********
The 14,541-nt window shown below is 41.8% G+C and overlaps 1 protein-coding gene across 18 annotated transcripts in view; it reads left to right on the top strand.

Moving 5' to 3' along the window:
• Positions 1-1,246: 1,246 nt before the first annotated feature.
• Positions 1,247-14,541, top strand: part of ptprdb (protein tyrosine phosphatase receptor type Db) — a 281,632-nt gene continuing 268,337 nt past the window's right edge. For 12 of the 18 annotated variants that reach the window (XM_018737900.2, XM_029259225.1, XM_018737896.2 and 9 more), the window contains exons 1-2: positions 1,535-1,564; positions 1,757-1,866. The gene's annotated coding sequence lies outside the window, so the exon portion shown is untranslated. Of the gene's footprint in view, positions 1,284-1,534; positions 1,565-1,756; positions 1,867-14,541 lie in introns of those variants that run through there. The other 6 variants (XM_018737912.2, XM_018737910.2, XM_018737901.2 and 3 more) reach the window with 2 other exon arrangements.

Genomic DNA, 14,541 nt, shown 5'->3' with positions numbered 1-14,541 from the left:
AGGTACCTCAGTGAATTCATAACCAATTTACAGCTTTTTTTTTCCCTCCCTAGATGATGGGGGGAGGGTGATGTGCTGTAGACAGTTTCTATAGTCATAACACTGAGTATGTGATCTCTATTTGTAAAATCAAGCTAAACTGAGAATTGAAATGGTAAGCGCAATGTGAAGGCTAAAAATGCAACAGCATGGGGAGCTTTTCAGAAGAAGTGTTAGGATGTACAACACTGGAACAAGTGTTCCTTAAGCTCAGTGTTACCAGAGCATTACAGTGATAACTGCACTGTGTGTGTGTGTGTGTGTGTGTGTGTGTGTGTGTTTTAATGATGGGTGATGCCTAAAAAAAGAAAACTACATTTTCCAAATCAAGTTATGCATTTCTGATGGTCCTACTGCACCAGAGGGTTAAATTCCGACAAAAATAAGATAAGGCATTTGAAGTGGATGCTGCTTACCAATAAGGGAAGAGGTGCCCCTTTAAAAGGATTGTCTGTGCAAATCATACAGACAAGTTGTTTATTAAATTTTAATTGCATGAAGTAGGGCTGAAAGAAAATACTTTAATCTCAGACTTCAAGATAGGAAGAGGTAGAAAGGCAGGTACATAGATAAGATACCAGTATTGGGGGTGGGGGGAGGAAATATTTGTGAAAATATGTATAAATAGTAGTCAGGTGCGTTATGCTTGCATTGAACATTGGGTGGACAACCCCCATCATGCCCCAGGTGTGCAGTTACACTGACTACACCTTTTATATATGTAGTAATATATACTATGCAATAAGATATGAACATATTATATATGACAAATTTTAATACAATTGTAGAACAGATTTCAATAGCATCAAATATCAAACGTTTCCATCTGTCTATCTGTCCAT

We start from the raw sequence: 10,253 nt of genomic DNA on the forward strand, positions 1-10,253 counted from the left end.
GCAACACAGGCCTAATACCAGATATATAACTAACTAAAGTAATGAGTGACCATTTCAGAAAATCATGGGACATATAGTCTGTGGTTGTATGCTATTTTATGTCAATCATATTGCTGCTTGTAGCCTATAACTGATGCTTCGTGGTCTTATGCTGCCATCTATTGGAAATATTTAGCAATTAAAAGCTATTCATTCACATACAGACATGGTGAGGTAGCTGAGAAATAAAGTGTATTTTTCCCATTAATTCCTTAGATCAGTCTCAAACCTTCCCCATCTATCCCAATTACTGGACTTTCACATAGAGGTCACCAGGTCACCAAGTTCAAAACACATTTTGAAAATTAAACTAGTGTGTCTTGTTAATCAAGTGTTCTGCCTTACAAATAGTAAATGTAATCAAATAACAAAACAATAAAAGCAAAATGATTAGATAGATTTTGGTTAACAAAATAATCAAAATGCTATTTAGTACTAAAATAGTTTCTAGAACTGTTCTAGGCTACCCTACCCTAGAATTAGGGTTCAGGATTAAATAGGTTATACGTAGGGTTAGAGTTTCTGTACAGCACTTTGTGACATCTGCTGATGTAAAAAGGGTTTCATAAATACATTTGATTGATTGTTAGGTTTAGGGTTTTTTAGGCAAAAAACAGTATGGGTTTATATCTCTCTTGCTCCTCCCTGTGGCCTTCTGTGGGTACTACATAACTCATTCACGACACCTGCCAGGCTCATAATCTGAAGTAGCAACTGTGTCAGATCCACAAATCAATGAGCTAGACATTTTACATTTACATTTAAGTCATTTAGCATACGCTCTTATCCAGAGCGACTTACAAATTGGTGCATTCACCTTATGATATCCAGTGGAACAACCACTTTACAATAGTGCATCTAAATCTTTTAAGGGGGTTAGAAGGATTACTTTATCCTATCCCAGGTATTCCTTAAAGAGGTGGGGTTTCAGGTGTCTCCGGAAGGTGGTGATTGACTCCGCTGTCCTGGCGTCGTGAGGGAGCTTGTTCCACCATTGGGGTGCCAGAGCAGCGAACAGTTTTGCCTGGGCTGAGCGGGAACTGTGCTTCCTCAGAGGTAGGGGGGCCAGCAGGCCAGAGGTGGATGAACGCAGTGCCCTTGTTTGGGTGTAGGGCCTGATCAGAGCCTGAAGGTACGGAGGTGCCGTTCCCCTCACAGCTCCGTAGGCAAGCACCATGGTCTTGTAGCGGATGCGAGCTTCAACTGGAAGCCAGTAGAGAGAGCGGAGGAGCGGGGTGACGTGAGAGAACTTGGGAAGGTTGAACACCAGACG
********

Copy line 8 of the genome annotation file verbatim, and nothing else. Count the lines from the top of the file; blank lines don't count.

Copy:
GCAACACAGGCCTAATACCAGATATATAACTAACTAAAGTAATGAGTGACCATTTCAGAAAATCATGGGACATATAGTCTGTGGTTGTATGCTATTTTATGTCAATCATATTGCTGCTTGTAGCCTATAACTGATGCTTCGTGGTCTTATGCTGCCATCTATTGGAAATATTTAGCAATTAAAAGCTATTCATTCACATACAGACATGGTGAGGTAGCTGAGAAATAAAGTGTATTTTTCCCATTAATTCCTTAGATCAGTCTCAAACCTTCCCCATCTATCCCAATTACTGGACTTTCACATAGAGGTCACCAGGTCACCAAGTTCAAAACACATTTTGAAAATTAAACTAGTGTGTCTTGTTAATCAAGTGTTCTGCCTTACAAATAGTAAATGTAATCAAATAACAAAACAATAAAAGCAAAATGATTAGATAGATTTTGGTTAACAAAATAATCAAAATGCTATTTAGTACTAAAATAGTTTCTAGAACTGTTCTAGGCTACCCTACCCTAGAATTAGGGTTCAGGATTAAATAGGTTATACGTAGGGTTAGAGTTTCTGTACAGCACTTTGTGACATCTGCTGATGTAAAAAGGGTTTCATAAATACATTTGATTGATTGTTAGGTTTAGGGTTTTTTAGGCAAAAAACAGTATGGGTTTATATCTCTCTTGCTCCTCCCTGTGGCCTTCTGTGGGTACTACATAACTCATTCACGACACCTGCCAGGCTCATAATCTGAAGTAGCAACTGTGTCAGATCCACAAATCAATGAGCTAGACATTTTACATTTACATTTAAGTCATTTAGCATACGCTCTTATCCAGAGCGACTTACAAATTGGTGCATTCACCTTATGATATCCAGTGGAACAACCACTTTACAATAGTGCATCTAAATCTTTTAAGGGGGTTAGAAGGATTACTTTATCCTATCCCAGGTATTCCTTAAAGAGGTGGGGTTTCAGGTGTCTCCGGAAGGTGGTGATTGACTCCGCTGTCCTGGCGTCGTGAGGGAGCTTGTTCCACCATTGGGGTGCCAGAGCAGCGAACAGTTTTGCCTGGGCTGAGCGGGAACTGTGCTTCCTCAGAGGTAGGGGGGCCAGCAGGCCAGAGGTGGATGAACGCAGTGCCCTTGTTTGGGTGTAGGGCCTGATCAGAGCCTGAAGGTACGGAGGTGCCGTTCCCCTCACAGCTCCGTAGGCAAGCACCATGGTCTTGTAGCGGATGCGAGCTTCAACTGGAAGCCAGTAGAGAGAGCGGAGGAGCGGGGTGACGTGAGAGAACTTGGGAAGGTTGAACACCAGACG